The federal government still does most of the heavy lifting in anti-poverty programs, said Michael Leachman, director of state fiscal research at the Center on Budget and Policy Priorities.
“It’s still true that, by far, the biggest anti-poverty programs are federal programs,” Leachman said.
“Food stamps, Medicaid/CHIP (Children’s Health Insurance Program) and Temporary Assistance to Needy Families—those three are the biggest public programs that we have.”
But just like the country has changed over the past three decades, so have some of the federal anti-poverty programs. Leachman thinks the big story is when the former Aid to Families with Dependent Children program, now known as Temporary Assistance to Needy Families—or TANF, was turned into a block grant during welfare reform in the 1990s.
“In addition to that, there were lots of changes in how the program operated, much more a focus on work, work requirements,” Leachman said. “In the ’90s when the economy was strong, a lot of people moved out of TANF and into the workforce. But when the recession hit in the early part of the 2000s, … it didn’t work so well when the economy wasn’t in such good shape.”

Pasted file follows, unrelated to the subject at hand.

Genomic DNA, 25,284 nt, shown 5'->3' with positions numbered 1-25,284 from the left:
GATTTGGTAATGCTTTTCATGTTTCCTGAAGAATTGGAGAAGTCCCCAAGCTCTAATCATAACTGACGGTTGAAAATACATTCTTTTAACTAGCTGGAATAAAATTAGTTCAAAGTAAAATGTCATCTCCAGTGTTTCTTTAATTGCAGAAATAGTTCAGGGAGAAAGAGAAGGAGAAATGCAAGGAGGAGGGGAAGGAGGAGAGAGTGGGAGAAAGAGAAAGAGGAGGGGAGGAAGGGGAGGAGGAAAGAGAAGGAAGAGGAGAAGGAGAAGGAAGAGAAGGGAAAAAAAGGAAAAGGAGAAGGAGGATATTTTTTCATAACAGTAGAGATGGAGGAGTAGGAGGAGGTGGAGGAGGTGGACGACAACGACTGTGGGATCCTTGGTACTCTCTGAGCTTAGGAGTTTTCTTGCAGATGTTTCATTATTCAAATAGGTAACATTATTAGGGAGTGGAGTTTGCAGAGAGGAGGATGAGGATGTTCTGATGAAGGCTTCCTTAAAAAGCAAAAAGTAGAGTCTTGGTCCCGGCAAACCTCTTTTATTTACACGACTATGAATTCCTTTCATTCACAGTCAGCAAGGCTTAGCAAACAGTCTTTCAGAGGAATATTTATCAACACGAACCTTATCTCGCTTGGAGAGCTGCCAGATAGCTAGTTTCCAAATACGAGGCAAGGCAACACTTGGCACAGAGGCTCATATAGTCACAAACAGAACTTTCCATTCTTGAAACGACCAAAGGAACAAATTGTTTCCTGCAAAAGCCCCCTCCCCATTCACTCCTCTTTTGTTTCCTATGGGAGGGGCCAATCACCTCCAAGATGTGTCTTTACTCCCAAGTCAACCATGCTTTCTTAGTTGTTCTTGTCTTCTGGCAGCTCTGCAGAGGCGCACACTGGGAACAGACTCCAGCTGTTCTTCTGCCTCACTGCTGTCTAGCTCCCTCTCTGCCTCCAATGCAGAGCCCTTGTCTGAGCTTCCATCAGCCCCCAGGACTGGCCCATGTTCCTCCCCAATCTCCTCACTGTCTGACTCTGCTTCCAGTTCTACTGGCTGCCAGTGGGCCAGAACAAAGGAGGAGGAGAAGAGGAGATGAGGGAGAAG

The change sent significantly less money to the states to help poor families with kids get into the workforce and move up because of the block grant structure.
“Inflation eats that (federal block grant funding) away and it doesn’t readjust when recession hits,” said Leachman.
Leachman said states also began scaling back or eliminating state-funded general assistance programs, which only intensified once the Great Recession hit. That has left the very poor, particularly if they are single, in a bad spot.
“The general assistance programs have been really important,” he said. “They’re really the only major public assistance, cash assistance support for low-income people with no kids. … With states eliminating these programs or scaling them back, there’s really not much else.”
Although federal programs remain important anti-poverty tools, states and localities now are leading the innovation to help the country’s most vulnerable.

Earned Income Tax Credits

Poverty experts say the federal earned income tax credit, known as EITC, is one of the most effective tools for lifting people out of poverty. The credit is available for the working poor to help offset payroll taxes and is particularly valuable for parents. A family with three children making less than $50,270 in 2012 could qualify for almost $6,000 in credits.
“(It) is a fantastic anti-poverty policy that has been shown to reduce poverty, increase work ethic, benefit children’s educational attainment and is a bipartisan federal success,” said Danziger. “It was supported by Ronald Reagan, the first President Bush and greatly expanded by President Clinton and expanded again in the stimulus act (in 2009).”